I want to share some news with you. We’ve merged and released support for stateless microservices in OpenFaaS 0.9.0. This means you can now take advantage of the simple, but powerful developer experience of OpenFaaS as a single pane of glass to manage your FaaS functions and microservices. The whole experience is included from the CLI, to the Prometheus metrics to the built-in auto-scaling. Even scaling to zero is supported. I’ll walk you through deploying a Ruby and Sinatra guestbook backed by MySQL deployed to OpenFaaS with Kubernetes.Read More
In this post I’ll share 5 top tips for boosting productivity with the OpenFaaS CLI. The CLI is used by developers to interact with OpenFaaS from the terminal is the most popular part of the project for new contributors to cut their teeth on. Since 2017 the contributors been incrementally fine-tuning the developer-experience through user-feedback, new features and productivity-boosters.Read More
This is a guide on how to set up OpenFaaS on Google Kubernetes Engine (GKE) with a cost-effective, auto-scaling, multi-stage deployment.Read More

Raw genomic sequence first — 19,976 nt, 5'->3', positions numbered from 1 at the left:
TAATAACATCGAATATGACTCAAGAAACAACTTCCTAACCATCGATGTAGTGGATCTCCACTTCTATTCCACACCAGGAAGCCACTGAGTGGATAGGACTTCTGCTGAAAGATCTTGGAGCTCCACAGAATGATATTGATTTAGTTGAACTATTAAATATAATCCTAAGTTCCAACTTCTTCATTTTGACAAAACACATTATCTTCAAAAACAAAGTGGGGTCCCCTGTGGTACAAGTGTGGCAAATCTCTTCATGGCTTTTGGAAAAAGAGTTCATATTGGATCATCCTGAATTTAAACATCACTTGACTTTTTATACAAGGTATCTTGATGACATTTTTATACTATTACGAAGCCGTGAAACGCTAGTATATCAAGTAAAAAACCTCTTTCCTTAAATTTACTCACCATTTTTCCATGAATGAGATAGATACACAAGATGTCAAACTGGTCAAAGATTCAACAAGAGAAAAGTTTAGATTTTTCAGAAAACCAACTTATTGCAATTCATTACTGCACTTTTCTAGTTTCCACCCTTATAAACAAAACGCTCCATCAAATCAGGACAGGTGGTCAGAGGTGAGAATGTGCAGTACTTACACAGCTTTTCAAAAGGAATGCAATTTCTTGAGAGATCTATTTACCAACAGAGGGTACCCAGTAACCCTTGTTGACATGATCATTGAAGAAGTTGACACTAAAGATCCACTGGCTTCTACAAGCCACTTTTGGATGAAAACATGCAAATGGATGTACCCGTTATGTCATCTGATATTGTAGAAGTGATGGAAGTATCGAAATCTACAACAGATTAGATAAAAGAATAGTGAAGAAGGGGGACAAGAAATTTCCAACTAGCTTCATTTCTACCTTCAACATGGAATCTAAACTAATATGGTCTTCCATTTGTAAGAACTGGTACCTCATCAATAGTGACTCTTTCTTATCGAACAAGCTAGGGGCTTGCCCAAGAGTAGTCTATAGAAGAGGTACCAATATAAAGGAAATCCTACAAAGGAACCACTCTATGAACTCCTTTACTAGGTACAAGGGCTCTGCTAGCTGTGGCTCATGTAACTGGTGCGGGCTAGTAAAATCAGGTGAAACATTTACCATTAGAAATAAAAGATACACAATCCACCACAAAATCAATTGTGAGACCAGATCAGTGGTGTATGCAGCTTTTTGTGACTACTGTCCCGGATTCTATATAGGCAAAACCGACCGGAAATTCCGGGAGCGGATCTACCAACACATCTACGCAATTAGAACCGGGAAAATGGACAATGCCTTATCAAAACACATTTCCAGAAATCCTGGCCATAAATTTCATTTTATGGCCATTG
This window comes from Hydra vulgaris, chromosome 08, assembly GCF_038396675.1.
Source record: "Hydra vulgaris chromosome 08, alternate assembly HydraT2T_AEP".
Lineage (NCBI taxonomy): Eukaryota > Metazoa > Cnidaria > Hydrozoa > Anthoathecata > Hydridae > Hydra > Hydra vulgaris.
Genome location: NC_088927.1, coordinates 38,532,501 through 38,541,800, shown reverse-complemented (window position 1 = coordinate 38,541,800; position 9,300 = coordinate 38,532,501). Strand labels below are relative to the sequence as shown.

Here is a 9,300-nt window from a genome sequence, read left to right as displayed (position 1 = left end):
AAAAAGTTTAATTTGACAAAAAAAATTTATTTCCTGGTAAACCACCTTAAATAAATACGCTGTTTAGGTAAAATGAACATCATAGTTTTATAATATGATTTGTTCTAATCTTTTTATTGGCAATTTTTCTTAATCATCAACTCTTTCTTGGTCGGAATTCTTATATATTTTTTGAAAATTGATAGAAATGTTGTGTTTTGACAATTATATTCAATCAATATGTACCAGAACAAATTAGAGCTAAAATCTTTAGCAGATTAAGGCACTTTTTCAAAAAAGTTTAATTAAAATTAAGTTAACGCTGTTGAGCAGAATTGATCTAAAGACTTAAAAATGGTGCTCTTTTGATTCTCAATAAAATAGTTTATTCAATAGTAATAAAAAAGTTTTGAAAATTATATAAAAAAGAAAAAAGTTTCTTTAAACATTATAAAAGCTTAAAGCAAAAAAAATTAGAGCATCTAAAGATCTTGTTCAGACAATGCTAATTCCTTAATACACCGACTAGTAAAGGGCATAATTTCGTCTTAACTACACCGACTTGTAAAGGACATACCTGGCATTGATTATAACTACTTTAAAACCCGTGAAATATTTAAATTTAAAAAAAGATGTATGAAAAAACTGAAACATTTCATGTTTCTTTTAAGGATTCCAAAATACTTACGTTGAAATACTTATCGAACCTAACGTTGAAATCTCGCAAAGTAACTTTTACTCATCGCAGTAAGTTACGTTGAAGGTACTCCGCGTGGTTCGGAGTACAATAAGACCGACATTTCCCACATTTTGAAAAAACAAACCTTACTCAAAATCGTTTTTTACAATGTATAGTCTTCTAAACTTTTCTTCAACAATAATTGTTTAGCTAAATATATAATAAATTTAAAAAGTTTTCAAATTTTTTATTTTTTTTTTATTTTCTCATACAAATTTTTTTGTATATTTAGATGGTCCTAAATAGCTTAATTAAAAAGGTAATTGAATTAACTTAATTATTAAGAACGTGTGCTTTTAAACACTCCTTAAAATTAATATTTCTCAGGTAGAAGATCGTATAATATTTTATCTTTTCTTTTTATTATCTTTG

In this post I’ll highlight one of the ways we’re making OpenFaaS a more secure environment for your production functions and workloads.Read More
In this post I’ll explain how you can now save resources by having OpenFaaS automatically scale functions to zero replicas and back to their minimum replica-level again whenever they are needed. This feature has two parts and in the community we’re calling it zero-scale.Read More
This blog post introduces OpenFaaS Operator which is a CRD and Controller for OpenFaaS on Kubernetes. We started working on this in the community in October last year to enable a tighter integration with Kubernetes. The most visible way you’ll see this is by being able to type in
kubectl get functions.